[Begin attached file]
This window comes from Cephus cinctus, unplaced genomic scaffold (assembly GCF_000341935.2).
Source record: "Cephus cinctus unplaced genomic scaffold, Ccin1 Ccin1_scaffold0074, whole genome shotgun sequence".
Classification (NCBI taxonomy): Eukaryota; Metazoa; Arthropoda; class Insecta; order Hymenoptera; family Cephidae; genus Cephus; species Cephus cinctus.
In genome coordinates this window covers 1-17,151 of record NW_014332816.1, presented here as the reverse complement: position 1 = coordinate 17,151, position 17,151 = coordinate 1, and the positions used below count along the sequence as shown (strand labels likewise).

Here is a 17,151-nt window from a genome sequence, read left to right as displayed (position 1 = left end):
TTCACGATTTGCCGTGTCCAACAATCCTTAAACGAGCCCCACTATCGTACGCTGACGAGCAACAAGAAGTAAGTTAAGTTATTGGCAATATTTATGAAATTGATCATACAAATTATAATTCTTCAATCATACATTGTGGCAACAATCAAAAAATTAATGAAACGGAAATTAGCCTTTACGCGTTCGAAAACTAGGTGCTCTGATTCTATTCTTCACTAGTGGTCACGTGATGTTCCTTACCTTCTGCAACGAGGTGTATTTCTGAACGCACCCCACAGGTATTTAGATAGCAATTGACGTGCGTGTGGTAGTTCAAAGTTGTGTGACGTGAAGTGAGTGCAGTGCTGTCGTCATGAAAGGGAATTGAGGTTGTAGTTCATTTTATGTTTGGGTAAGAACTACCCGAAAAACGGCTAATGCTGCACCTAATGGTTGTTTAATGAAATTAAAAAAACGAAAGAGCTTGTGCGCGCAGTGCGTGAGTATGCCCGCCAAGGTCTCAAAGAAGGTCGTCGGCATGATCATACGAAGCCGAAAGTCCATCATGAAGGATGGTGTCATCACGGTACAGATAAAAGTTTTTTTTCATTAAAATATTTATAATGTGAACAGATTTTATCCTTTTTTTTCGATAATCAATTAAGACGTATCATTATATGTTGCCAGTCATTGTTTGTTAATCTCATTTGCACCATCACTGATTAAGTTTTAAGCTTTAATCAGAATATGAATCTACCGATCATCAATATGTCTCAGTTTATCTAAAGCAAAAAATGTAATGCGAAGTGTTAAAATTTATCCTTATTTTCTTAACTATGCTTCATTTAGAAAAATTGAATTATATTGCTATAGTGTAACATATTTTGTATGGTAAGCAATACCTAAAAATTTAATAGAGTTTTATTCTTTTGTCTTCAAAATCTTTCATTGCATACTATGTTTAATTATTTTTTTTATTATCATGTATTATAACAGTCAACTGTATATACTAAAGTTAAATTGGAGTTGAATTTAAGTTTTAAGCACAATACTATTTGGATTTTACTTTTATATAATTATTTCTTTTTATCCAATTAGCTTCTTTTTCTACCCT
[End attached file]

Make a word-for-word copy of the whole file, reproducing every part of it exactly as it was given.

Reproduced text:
This window comes from Cephus cinctus, unplaced genomic scaffold (assembly GCF_000341935.2).
Source record: "Cephus cinctus unplaced genomic scaffold, Ccin1 Ccin1_scaffold0074, whole genome shotgun sequence".
Classification (NCBI taxonomy): Eukaryota; Metazoa; Arthropoda; class Insecta; order Hymenoptera; family Cephidae; genus Cephus; species Cephus cinctus.
In genome coordinates this window covers 1-17,151 of record NW_014332816.1, presented here as the reverse complement: position 1 = coordinate 17,151, position 17,151 = coordinate 1, and the positions used below count along the sequence as shown (strand labels likewise).

Here is a 17,151-nt window from a genome sequence, read left to right as displayed (position 1 = left end):
TTCACGATTTGCCGTGTCCAACAATCCTTAAACGAGCCCCACTATCGTACGCTGACGAGCAACAAGAAGTAAGTTAAGTTATTGGCAATATTTATGAAATTGATCATACAAATTATAATTCTTCAATCATACATTGTGGCAACAATCAAAAAATTAATGAAACGGAAATTAGCCTTTACGCGTTCGAAAACTAGGTGCTCTGATTCTATTCTTCACTAGTGGTCACGTGATGTTCCTTACCTTCTGCAACGAGGTGTATTTCTGAACGCACCCCACAGGTATTTAGATAGCAATTGACGTGCGTGTGGTAGTTCAAAGTTGTGTGACGTGAAGTGAGTGCAGTGCTGTCGTCATGAAAGGGAATTGAGGTTGTAGTTCATTTTATGTTTGGGTAAGAACTACCCGAAAAACGGCTAATGCTGCACCTAATGGTTGTTTAATGAAATTAAAAAAACGAAAGAGCTTGTGCGCGCAGTGCGTGAGTATGCCCGCCAAGGTCTCAAAGAAGGTCGTCGGCATGATCATACGAAGCCGAAAGTCCATCATGAAGGATGGTGTCATCACGGTACAGATAAAAGTTTTTTTTCATTAAAATATTTATAATGTGAACAGATTTTATCCTTTTTTTTCGATAATCAATTAAGACGTATCATTATATGTTGCCAGTCATTGTTTGTTAATCTCATTTGCACCATCACTGATTAAGTTTTAAGCTTTAATCAGAATATGAATCTACCGATCATCAATATGTCTCAGTTTATCTAAAGCAAAAAATGTAATGCGAAGTGTTAAAATTTATCCTTATTTTCTTAACTATGCTTCATTTAGAAAAATTGAATTATATTGCTATAGTGTAACATATTTTGTATGGTAAGCAATACCTAAAAATTTAATAGAGTTTTATTCTTTTGTCTTCAAAATCTTTCATTGCATACTATGTTTAATTATTTTTTTTATTATCATGTATTATAACAGTCAACTGTATATACTAAAGTTAAATTGGAGTTGAATTTAAGTTTTAAGCACAATACTATTTGGATTTTACTTTTATATAATTATTTCTTTTTATCCAATTAGCTTCTTTTTCTACCCT